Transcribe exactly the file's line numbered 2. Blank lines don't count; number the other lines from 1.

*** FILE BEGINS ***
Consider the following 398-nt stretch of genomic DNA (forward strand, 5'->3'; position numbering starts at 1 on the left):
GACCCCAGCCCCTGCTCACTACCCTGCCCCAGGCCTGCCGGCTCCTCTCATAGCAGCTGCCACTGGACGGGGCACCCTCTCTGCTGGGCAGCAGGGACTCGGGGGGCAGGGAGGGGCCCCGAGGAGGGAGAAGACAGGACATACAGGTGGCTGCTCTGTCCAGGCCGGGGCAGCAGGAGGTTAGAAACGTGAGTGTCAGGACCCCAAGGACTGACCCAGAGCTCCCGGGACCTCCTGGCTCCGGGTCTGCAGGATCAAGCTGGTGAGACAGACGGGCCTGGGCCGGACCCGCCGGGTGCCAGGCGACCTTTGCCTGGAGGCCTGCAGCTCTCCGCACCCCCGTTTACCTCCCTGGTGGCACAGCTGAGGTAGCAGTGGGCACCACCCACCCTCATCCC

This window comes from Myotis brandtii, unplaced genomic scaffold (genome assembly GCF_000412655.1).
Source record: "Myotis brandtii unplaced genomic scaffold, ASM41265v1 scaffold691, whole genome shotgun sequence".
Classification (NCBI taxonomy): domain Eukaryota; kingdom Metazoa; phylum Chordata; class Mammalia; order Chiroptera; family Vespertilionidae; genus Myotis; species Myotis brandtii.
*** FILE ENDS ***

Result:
GACCCCAGCCCCTGCTCACTACCCTGCCCCAGGCCTGCCGGCTCCTCTCATAGCAGCTGCCACTGGACGGGGCACCCTCTCTGCTGGGCAGCAGGGACTCGGGGGGCAGGGAGGGGCCCCGAGGAGGGAGAAGACAGGACATACAGGTGGCTGCTCTGTCCAGGCCGGGGCAGCAGGAGGTTAGAAACGTGAGTGTCAGGACCCCAAGGACTGACCCAGAGCTCCCGGGACCTCCTGGCTCCGGGTCTGCAGGATCAAGCTGGTGAGACAGACGGGCCTGGGCCGGACCCGCCGGGTGCCAGGCGACCTTTGCCTGGAGGCCTGCAGCTCTCCGCACCCCCGTTTACCTCCCTGGTGGCACAGCTGAGGTAGCAGTGGGCACCACCCACCCTCATCCC